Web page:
Gradually the idea that all the phenomena in the universe are historical took hold in every area of intellectual life in the West. We now believe that the universe itself has a history, that events are not caused by acts of God, but by previous events, and, in turn, they give rise to subsequent events. The explanation of why things happened in a certain way is to be sought empirically, not metaphysically. For secular people today this assumption is self-evident, even axiomatic. However, the consequences of this idea were revolutionary, because it implies that the Bible, too, has a history, as do all religions. If this is so, then the story the Bible tells about itself, and the explanation that events occur because God intervenes in history, cannot be true. Or, at the very least, they must be subjected to the same kind of critical evaluation we apply to any other historical account. The secular historian does not resort to the will of God to explain events, except, perhaps, as some vague and abstract “first cause,” since, given our assumptions about the universe, we believe that something must have given rise to the Big Bang.
I subscribe wholeheartedly to this view of history. Any claim, for example, that AIDS is God's way of punishing homosexuals and drug users, or that natural disasters are meant to teach us something about God's will, or that diseases such as Parkinson's or pancreatic cancer are connected to our accounting with God disgusts me. I don't believe Jewish claims that God chose the Jews and gave them the Torah and gave the Promised Land, or that Jesus is the son of God and died to save our souls, and I can't understand how anyone who subscribes to the secular understanding of history can take such claims seriously except as important historical objects, highly influential myths, stories humans have made up about the ways of the world. Like any other historical object or event, these myths demand a historical explanation, because so many people believed them in the past and still believe them today.
But why do people believe them, despite centuries of critical historical study, the development of science, and tons of evidence? Because the secular view makes history meaningless to anyone but ourselves. Historical events only matter to us humans, the people who live through them, remember them, and try to understand them. “History” is not an entity or force that is going anywhere in particular. History, with a capital 'H,' is an artificial construct. Events just happen for reasons inherent in themselves.
Now, why do I, a person who firmly believes that the secular view of history is correct, attend synagogue services, recite prayers, listen to the reading of the Bible, and even study Jewish religious texts? The reasons are essentially emotional – a statement that I acknowledge to be an oxymoron.
Let me begin by stating that I enjoy attending services (though not all the time, and not when they drag on too long). I like the singing, I like reading the beautiful Hebrew of the texts, and I like the feeling of fellowship that participation in prayers offers me. When I am praying in the synagogue, I belong to a virtual community with two dimensions in time: the Jewish people for the past two thousand years or more, my ancestors, and a real community, my fellow worshipers, those immediately present and those performing the same ceremonies at the same time elsewhere.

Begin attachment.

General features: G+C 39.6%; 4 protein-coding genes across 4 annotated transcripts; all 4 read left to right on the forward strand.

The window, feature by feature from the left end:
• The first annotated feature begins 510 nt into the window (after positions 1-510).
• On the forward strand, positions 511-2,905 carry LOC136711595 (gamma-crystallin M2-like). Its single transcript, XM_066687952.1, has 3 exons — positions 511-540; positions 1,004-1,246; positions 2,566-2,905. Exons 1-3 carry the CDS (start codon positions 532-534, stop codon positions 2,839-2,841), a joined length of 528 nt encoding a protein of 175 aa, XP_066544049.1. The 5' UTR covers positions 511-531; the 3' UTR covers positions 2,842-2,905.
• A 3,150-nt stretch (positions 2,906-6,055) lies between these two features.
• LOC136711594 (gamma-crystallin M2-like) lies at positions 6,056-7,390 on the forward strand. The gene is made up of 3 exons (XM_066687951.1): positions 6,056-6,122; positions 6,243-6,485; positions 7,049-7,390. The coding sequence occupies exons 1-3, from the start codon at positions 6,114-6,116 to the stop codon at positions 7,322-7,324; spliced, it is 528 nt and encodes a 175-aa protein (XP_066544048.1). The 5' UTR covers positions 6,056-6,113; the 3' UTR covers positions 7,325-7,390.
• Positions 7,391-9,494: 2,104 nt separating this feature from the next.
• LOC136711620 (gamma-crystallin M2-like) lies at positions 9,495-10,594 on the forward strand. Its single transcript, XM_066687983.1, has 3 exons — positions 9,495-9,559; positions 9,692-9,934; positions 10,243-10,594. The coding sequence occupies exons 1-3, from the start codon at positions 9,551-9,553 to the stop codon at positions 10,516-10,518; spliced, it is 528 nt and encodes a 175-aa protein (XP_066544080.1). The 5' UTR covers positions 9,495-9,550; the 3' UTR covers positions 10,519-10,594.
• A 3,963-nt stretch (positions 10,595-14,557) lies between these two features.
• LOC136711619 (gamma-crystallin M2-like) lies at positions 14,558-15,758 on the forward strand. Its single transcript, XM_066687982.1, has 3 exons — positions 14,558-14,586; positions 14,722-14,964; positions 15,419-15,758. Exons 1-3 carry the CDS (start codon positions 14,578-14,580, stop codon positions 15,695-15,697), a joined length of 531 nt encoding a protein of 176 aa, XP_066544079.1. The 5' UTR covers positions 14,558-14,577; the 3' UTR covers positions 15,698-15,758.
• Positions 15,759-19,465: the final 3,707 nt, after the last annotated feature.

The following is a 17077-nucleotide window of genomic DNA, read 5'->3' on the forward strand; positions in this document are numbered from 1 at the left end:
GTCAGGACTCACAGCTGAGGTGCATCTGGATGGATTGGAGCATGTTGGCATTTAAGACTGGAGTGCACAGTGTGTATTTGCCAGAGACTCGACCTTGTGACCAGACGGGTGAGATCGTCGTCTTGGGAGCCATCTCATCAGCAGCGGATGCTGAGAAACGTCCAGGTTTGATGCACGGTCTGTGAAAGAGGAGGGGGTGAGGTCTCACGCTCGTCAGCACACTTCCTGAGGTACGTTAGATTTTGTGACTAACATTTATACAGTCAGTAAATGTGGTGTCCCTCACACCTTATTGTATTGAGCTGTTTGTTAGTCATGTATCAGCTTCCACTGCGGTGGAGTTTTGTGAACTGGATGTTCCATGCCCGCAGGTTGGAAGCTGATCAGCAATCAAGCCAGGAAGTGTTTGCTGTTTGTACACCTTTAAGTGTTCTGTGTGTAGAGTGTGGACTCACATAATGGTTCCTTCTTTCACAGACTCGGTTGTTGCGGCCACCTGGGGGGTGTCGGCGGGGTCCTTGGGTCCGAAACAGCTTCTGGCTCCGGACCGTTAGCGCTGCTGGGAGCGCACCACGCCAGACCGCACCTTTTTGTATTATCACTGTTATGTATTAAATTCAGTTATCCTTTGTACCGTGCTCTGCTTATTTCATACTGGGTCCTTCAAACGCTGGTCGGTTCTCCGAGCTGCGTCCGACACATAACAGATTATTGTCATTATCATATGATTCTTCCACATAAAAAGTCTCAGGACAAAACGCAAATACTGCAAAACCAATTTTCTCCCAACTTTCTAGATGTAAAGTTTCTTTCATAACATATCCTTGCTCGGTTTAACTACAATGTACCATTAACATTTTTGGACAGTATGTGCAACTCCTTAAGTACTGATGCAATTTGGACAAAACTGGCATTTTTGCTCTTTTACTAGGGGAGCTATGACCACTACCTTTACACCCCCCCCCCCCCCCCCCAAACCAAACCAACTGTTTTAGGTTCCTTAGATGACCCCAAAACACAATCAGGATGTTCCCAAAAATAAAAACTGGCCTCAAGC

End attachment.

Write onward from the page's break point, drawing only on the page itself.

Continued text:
Reciting the prayers with a congregation is a collective performance, like playing a part in a play, the part of a religious Jew. Religion in general can be viewed as a collective work of art, and you don't have to believe in the empirical truth of a work of art to enjoy it in the deepest sense. Indeed, the Jewish religious view of the world as having a meaningful history, which is headed in the direction of final redemption, has much in common with art. Works of art have authors and creators, just as the universe, in the religious view, has an Author and a Creator. The details in a work of narrative art are placed there intentionally, for the purpose of advancing the plot, shedding light on characters and their motivations, and also for compositional, structural reasons. A religious person believes that this is also true of everything placed in the world by its Creator.
My reason knows that this is not true, in the sense that there are better explanations for what is in the world, and also because so many catastrophic events in the world make it impossible for me to believe in that they have been planned and executed by a merciful god. However, I cannot help wishing it were true. If only the world were the way the prayers say it is!
Prayer rescues me from cynicism, reminding me that there are values worth hoping and striving for. I can't define holiness, but I do believe that if we consistently regarded life as holy, we could make the world better.

 Prayer also puts me in contact with the mythical dimension of human consciousness, and a major flaw in the attitude of categorical opponents of religion is their deafness to that dimension. If we secular humanists accept Terence's dictum, that nothing human is alien to us, we cannot ignore the powerful effect of the symbols of mythology in our own lives, as rational as we may wish to be, nor can we understand the behavior of those who don't subscribe to our understanding of the world, surely the vast majority of people on earth. No rational argument can persuade a billion Hindus that their gods don't exist, a billion Muslims that Muhammad couldn't possible have heard the words of Allah, or a billion Christians that Jesus wasn't really the messiah. If we think that aspects of these beliefs are damaging, we should try to avert that damage, but dismissing the entire business of religion as balderdash is fruitless. So, praying with other Jews keeps me open. Open to what? I found it impossible to finish that sentence and answer that question. I'm still thinking about it.